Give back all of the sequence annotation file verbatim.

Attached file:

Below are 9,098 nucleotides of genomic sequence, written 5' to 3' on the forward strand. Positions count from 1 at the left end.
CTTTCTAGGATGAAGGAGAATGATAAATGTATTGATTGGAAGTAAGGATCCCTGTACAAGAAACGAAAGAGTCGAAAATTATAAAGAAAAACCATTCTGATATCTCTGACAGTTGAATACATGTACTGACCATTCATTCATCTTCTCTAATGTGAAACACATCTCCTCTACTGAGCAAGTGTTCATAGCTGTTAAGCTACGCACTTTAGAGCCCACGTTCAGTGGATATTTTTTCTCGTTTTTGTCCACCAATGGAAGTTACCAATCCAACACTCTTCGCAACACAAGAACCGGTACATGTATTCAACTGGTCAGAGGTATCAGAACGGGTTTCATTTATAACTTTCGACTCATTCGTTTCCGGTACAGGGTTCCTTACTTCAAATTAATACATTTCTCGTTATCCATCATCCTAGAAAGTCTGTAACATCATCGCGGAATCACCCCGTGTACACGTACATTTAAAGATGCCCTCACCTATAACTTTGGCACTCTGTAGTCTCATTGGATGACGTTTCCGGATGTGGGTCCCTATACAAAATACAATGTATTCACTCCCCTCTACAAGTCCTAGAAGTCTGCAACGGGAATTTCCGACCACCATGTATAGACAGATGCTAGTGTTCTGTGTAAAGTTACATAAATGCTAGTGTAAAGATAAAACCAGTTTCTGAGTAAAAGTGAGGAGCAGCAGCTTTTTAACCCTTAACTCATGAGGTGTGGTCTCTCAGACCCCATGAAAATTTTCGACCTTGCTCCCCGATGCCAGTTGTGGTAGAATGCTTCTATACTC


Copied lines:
Below are 9,098 nucleotides of genomic sequence, written 5' to 3' on the forward strand. Positions count from 1 at the left end.
CTTTCTAGGATGAAGGAGAATGATAAATGTATTGATTGGAAGTAAGGATCCCTGTACAAGAAACGAAAGAGTCGAAAATTATAAAGAAAAACCATTCTGATATCTCTGACAGTTGAATACATGTACTGACCATTCATTCATCTTCTCTAATGTGAAACACATCTCCTCTACTGAGCAAGTGTTCATAGCTGTTAAGCTACGCACTTTAGAGCCCACGTTCAGTGGATATTTTTTCTCGTTTTTGTCCACCAATGGAAGTTACCAATCCAACACTCTTCGCAACACAAGAACCGGTACATGTATTCAACTGGTCAGAGGTATCAGAACGGGTTTCATTTATAACTTTCGACTCATTCGTTTCCGGTACAGGGTTCCTTACTTCAAATTAATACATTTCTCGTTATCCATCATCCTAGAAAGTCTGTAACATCATCGCGGAATCACCCCGTGTACACGTACATTTAAAGATGCCCTCACCTATAACTTTGGCACTCTGTAGTCTCATTGGATGACGTTTCCGGATGTGGGTCCCTATACAAAATACAATGTATTCACTCCCCTCTACAAGTCCTAGAAGTCTGCAACGGGAATTTCCGACCACCATGTATAGACAGATGCTAGTGTTCTGTGTAAAGTTACATAAATGCTAGTGTAAAGATAAAACCAGTTTCTGAGTAAAAGTGAGGAGCAGCAGCTTTTTAACCCTTAACTCATGAGGTGTGGTCTCTCAGACCCCATGAAAATTTTCGACCTTGCTCCCCGATGCCAGTTGTGGTAGAATGCTTCTATACTC